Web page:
2. Keep Your Emotions in Check

Today, homeowners are living in their houses for a longer period of time. Since 1985, the average tenure, or the time a homeowner has owned their home, has increased from 5 to 10 years (as shown in the graph below):3 Must-Do’s When Selling Your House This Year | Simplifying The MarketThis is several years longer than what used to be the historical norm. The side effect, however, is when you stay in one place for so long, you may get even more emotionally attached to your space. If it’s the first home you bought or the house where your children grew up, it very likely means something extra special to you. Every room has memories, and it’s hard to detach from the sentimental value.

For some homeowners, that makes it even harder to negotiate and separate the emotional value of the house from the fair market price. That’s why you need a real estate professional to help you with the negotiations along the way.

3. Stage Your Home Properly

We’re generally quite proud of our décor and how we’ve customized our houses to make them our own unique homes, but not all buyers will feel the same way about your design. That’s why it’s so important to make sure you stage your house with the buyer in mind.

Buyers want to envision themselves in the space so it truly feels like it could be their own. They need to see themselves inside with their furniture and keepsakes – not your pictures and decorations. Stage and declutter so they can visualize their own dreams as they walk down the hall. A real estate professional can help you with tips to get your home ready to stage and sell.

Bottom Line

Today’s sellers’ market might be your best chance to make a move. If you’re considering selling your house, let’s connect so you have the help need to navigate through the process while prioritizing these must-do’s.a

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Why Selling Your House on Your Own in 2021 Is a Mistake

Why Selling Your House on Your Own in 2021 Is a Mistake | Simplifying The Market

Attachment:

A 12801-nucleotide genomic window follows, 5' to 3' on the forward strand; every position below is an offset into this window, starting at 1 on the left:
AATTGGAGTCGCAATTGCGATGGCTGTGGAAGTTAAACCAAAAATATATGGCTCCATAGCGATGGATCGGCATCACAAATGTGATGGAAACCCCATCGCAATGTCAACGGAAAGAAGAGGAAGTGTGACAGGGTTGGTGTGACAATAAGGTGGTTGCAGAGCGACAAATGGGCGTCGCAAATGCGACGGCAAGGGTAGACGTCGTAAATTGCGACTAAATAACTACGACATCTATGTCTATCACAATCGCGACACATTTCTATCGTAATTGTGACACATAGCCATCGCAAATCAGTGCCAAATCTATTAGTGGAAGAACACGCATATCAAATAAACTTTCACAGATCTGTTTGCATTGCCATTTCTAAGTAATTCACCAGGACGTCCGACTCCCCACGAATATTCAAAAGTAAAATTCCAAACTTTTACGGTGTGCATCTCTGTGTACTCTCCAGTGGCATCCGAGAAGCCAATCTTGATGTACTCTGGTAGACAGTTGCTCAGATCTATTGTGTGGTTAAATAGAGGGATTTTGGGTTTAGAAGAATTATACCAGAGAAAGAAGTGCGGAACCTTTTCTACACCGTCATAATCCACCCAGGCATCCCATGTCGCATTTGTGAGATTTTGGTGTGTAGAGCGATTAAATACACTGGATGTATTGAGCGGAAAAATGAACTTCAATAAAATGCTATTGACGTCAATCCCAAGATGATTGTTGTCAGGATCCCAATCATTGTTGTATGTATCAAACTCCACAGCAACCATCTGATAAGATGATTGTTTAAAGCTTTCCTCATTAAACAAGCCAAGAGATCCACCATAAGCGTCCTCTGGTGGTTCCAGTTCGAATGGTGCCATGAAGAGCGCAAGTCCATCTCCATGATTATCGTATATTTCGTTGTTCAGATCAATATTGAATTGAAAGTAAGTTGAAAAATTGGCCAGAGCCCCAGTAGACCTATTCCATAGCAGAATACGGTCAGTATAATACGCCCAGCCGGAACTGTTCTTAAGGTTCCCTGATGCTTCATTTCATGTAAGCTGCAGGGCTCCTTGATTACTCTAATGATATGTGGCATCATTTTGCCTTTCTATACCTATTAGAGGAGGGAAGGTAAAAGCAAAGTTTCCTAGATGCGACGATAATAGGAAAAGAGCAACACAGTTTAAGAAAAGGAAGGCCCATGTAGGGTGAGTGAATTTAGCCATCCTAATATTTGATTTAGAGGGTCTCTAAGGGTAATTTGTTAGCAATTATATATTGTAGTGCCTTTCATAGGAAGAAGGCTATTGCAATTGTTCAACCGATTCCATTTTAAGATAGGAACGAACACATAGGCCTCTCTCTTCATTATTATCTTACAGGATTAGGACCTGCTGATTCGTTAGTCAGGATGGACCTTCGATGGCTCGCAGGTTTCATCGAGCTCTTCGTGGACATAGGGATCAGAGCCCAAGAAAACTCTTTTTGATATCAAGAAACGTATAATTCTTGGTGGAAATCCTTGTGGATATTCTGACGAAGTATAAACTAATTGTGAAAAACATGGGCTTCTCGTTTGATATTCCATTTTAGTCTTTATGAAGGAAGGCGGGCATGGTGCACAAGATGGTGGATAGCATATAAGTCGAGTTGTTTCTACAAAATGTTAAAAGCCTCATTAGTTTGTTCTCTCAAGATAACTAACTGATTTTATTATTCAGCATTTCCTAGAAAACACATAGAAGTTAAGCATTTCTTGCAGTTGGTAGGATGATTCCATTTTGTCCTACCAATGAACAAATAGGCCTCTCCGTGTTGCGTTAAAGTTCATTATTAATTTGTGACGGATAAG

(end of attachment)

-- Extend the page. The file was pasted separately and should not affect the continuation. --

There are many benefits to working with a real estate professional when selling your house. During challenging times, like what we face today, it becomes even more important to have an expert you trust to help guide you through the process. If you’re considering selling on your own, known in the industry as a For Sale By Owner (FSBO), it’s critical to consider the following items.

1. Your Safety Is a Priority

Your safety should always come first, and that’s more crucial than ever given the current health situation in our country. When you FSBO, it is incredibly difficult to control entry into your home. A real estate professional will have the proper protocols in place to protect not only your belongings but your health and well-being too. From regulating the number of people in your home at one time to ensuring proper sanitization during and after a showing, and even facilitating virtual tours, real estate professionals are equipped to follow the latest industry standards recommended by the National Association of Realtors (NAR) to help protect you and your potential buyers.

2. A Powerful Online Strategy Is a Must to Attract a Buyer

Recent studies from NAR have shown that, even before COVID-19, the first step 43% of all buyers took when looking for a home was to search online. Throughout the process, that number jumps to 97%. Today, those numbers have grown exponentially. Most real estate agents have developed a strong Internet and social media strategy to promote the sale of your house.

3. There Are Too Many Negotiations

Here are just a few of the people you’ll need to negotiate with if you decide to FSBO:

  • The buyer, who wants the best deal possible
  • The buyer’s agent, who solely represents the best interest of the buyer
  • The inspection company, which works for the buyer and will almost always find challenges with the house
  • The appraiser, if there is a question of value

As part of their training, agents are taught how to negotiate every aspect of the real estate transaction and how to mediate the emotions felt by buyers looking to make what is probably the largest purchase of their lives.

4. You Won’t Know if Your Purchaser Is Qualified for a Mortgage

Having a buyer who wants to purchase your house is the first step. Making sure they can afford to buy it is just as important. As a FSBO, it’s almost impossible to be involved in the mortgage process of your buyer. A real estate professional is trained to ask the appropriate questions and, in most cases, will be intimately aware of the progress being made toward a purchaser’s mortgage commitment. You need someone who’s working with lenders every day to guarantee your buyer makes it to the closing table.

5. FSBOing Is Becoming More Difficult from a Legal Standpoint

The documentation involved in the selling process is growing dramatically as more and more disclosures and regulations become mandatory. In an increasingly litigious society, the agent acts as a third-party to help the seller avoid legal jeopardy. This is one of the major reasons why the percentage of people FSBOing has dropped from 19% to 8% over the last 20+ years.

6. You Net More Money When Using an Agent

Many homeowners think they’ll save the real estate commission by selling on their own. Realize that the main reason buyers look at FSBOs is because they also believe they can save the real estate agent’s commission. The seller and buyer can’t both save on the commission.